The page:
This interview is from our archive. It was published in 2009 (Series 2).
John Finnemore interview
John Finnemore, who writes Cabin Pressure and stars in the show as excitable steward Arthur Shappey, kindly let us ask him some questions about the comedy...
Hi John. Thanks very much for talking to us. You've written for all sorts of comedy shows, from The Now Show to David Mitchell's Soapbox. Perhaps we could start off by asking how you got into writing comedy...
I started doing comedy - both writing and performing - at university; then after I graduated and moved to London, I did live shows at all the usual places - Canal Cafe, Hen and Chickens, Edinburgh - and I also made a list of all the sketch shows on either TV or radio at the time, and wrote and sent off three sketches in the style of each of them. I didn't get anything on either of the open-door radio shows at the time; but I got two out of three accepted on Smack the Pony, which was supposedly closed door. So, you never can tell. Having said that, it took me about four years after that to be able to make a living out of it, and it was a pretty precarious living for the two years after that.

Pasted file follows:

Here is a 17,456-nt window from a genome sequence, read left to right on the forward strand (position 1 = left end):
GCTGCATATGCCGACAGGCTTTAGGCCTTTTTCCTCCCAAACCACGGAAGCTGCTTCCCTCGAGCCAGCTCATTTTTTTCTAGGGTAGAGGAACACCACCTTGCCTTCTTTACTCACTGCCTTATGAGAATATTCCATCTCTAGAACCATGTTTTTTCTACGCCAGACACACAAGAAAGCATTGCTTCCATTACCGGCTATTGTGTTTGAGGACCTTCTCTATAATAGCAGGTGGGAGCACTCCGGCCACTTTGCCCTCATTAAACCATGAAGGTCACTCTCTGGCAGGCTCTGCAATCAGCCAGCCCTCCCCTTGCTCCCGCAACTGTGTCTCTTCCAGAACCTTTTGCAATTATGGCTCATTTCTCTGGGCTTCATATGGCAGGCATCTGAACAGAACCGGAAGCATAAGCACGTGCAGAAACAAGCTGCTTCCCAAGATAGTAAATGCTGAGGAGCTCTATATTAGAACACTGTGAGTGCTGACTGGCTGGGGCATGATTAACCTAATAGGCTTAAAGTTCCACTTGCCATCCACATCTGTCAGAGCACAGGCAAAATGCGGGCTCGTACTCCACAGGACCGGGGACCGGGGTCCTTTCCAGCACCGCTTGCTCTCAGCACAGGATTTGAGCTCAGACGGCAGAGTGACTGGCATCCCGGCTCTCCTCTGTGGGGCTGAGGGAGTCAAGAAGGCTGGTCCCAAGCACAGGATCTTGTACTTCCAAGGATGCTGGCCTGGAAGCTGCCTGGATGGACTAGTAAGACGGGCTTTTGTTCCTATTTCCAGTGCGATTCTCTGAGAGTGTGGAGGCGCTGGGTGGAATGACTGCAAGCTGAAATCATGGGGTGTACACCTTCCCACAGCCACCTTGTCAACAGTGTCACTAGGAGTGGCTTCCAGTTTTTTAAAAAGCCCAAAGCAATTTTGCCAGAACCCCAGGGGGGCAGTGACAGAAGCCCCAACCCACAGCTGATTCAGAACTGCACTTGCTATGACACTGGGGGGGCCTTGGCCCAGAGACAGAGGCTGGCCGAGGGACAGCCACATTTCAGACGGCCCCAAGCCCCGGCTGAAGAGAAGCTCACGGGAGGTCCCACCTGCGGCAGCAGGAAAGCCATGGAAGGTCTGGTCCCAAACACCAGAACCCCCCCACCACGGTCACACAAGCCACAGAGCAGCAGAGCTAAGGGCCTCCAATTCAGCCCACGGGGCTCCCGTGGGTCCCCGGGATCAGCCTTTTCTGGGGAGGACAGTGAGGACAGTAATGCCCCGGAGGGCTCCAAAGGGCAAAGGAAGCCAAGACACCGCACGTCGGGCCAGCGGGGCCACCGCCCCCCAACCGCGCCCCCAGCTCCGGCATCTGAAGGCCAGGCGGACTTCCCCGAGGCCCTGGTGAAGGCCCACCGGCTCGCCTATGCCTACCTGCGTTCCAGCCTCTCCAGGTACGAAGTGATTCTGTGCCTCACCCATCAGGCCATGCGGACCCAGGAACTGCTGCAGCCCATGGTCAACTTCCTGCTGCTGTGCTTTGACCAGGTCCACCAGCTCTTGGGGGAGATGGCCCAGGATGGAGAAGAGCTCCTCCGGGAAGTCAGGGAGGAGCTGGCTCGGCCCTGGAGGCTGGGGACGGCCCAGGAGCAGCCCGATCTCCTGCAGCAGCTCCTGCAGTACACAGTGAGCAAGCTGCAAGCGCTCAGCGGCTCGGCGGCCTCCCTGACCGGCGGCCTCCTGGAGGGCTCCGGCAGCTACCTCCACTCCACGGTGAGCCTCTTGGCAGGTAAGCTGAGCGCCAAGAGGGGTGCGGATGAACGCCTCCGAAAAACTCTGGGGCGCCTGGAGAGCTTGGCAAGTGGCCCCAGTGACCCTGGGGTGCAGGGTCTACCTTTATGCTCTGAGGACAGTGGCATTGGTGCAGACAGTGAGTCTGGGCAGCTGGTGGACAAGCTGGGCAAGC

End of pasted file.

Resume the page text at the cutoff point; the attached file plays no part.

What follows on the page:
As you say, you perform as well as write. Which do you prefer?
Performing is massively more fun to do. Writing is a lot more fun to have done - in the sense of the feeling that you've done something you found incredibly difficult at the time, but is now more or less the way you wanted it.
Where did the idea for Cabin Pressure first come from? Were you once an airline steward?